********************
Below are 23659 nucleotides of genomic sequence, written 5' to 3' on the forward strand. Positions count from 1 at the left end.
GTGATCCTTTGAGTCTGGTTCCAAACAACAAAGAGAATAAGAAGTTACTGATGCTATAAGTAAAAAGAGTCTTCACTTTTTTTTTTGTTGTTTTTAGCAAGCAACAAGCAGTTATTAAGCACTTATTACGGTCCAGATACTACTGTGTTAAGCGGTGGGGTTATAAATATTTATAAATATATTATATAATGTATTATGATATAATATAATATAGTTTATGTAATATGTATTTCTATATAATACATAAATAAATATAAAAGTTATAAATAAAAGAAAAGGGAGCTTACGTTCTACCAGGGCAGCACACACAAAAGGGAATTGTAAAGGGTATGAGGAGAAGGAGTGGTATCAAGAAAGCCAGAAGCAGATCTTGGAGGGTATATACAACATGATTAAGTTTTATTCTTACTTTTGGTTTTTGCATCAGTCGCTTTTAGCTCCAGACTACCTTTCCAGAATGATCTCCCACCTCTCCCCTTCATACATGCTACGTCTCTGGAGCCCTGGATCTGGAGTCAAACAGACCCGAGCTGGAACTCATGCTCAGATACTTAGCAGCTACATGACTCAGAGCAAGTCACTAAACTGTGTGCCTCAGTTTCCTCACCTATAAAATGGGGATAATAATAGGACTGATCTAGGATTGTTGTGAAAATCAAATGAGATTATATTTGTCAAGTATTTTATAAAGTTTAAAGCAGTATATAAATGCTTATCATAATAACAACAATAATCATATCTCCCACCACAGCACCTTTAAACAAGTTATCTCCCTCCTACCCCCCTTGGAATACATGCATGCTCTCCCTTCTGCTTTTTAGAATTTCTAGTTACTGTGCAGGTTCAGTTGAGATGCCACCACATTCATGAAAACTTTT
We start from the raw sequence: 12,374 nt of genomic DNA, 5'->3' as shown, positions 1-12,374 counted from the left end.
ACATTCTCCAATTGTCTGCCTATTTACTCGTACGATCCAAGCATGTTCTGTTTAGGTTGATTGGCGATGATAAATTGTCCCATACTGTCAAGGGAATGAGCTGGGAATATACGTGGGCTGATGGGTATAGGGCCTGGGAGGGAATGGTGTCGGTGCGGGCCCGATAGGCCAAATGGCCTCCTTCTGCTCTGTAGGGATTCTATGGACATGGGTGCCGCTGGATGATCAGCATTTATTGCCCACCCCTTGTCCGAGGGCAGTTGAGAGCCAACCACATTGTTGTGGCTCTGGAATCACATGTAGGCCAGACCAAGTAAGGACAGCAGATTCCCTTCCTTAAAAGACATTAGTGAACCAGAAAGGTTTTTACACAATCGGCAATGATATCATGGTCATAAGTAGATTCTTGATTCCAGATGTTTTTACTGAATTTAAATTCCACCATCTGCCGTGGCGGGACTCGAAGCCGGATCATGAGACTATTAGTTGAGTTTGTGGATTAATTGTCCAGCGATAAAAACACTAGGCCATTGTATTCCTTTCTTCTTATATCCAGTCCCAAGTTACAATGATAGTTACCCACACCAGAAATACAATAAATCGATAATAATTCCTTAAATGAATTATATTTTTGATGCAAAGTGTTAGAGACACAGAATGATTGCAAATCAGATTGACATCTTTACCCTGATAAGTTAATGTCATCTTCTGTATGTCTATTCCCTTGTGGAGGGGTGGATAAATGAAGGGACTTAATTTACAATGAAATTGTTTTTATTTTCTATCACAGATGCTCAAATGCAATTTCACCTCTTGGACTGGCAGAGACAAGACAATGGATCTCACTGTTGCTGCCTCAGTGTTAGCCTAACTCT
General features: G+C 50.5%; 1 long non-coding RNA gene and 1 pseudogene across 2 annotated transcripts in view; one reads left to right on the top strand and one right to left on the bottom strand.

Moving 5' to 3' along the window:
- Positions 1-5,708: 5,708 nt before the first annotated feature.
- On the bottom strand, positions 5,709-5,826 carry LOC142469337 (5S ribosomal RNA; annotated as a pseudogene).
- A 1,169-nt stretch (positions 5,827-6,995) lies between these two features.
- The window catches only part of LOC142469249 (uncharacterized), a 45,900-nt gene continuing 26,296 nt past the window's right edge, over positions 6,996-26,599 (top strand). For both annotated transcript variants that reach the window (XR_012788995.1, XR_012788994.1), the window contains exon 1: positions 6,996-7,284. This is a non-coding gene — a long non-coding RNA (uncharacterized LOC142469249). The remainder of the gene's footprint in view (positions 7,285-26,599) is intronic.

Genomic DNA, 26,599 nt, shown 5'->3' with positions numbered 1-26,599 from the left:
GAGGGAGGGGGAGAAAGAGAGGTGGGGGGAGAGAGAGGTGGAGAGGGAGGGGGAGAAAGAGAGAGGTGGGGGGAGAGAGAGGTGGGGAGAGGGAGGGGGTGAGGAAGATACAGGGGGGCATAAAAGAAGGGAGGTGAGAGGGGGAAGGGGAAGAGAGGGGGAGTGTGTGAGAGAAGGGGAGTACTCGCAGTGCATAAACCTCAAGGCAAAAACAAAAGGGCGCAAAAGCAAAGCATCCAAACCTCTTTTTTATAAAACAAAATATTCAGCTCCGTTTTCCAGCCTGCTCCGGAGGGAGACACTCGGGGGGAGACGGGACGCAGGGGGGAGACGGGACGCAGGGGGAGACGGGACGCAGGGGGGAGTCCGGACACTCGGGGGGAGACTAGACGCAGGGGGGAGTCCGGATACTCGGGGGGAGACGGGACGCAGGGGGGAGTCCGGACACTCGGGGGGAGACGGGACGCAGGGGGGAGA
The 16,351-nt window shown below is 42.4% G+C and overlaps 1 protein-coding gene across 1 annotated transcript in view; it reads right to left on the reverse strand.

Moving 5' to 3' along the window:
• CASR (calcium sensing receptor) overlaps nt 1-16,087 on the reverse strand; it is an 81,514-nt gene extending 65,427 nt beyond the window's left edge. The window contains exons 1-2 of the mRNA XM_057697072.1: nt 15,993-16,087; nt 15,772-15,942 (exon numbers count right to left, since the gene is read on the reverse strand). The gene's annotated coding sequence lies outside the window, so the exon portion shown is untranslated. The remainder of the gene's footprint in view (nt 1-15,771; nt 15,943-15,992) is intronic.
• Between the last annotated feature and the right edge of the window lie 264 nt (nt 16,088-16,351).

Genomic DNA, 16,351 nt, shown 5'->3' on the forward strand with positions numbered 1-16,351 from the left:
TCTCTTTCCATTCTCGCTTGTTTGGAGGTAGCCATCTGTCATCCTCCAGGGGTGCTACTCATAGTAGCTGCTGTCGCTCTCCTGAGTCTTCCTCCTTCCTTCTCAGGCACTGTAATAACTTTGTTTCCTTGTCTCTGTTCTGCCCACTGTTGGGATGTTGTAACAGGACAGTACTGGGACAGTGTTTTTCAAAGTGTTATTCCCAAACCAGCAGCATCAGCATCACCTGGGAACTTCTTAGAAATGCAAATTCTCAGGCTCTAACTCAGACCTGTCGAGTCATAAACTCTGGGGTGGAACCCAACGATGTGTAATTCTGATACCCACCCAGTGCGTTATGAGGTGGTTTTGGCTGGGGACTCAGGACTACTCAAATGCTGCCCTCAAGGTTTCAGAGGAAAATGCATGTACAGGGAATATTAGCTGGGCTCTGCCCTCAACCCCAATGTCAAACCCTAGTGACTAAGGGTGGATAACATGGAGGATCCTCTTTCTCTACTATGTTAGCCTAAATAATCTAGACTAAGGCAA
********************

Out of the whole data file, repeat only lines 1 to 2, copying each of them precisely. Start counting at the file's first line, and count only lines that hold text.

Below are 23659 nucleotides of genomic sequence, written 5' to 3' on the forward strand. Positions count from 1 at the left end.
GTGATCCTTTGAGTCTGGTTCCAAACAACAAAGAGAATAAGAAGTTACTGATGCTATAAGTAAAAAGAGTCTTCACTTTTTTTTTTGTTGTTTTTAGCAAGCAACAAGCAGTTATTAAGCACTTATTACGGTCCAGATACTACTGTGTTAAGCGGTGGGGTTATAAATATTTATAAATATATTATATAATGTATTATGATATAATATAATATAGTTTATGTAATATGTATTTCTATATAATACATAAATAAATATAAAAGTTATAAATAAAAGAAAAGGGAGCTTACGTTCTACCAGGGCAGCACACACAAAAGGGAATTGTAAAGGGTATGAGGAGAAGGAGTGGTATCAAGAAAGCCAGAAGCAGATCTTGGAGGGTATATACAACATGATTAAGTTTTATTCTTACTTTTGGTTTTTGCATCAGTCGCTTTTAGCTCCAGACTACCTTTCCAGAATGATCTCCCACCTCTCCCCTTCATACATGCTACGTCTCTGGAGCCCTGGATCTGGAGTCAAACAGACCCGAGCTGGAACTCATGCTCAGATACTTAGCAGCTACATGACTCAGAGCAAGTCACTAAACTGTGTGCCTCAGTTTCCTCACCTATAAAATGGGGATAATAATAGGACTGATCTAGGATTGTTGTGAAAATCAAATGAGATTATATTTGTCAAGTATTTTATAAAGTTTAAAGCAGTATATAAATGCTTATCATAATAACAACAATAATCATATCTCCCACCACAGCACCTTTAAACAAGTTATCTCCCTCCTACCCCCCTTGGAATACATGCATGCTCTCCCTTCTGCTTTTTAGAATTTCTAGTTACTGTGCAGGTTCAGTTGAGATGCCACCACATTCATGAAAACTTTT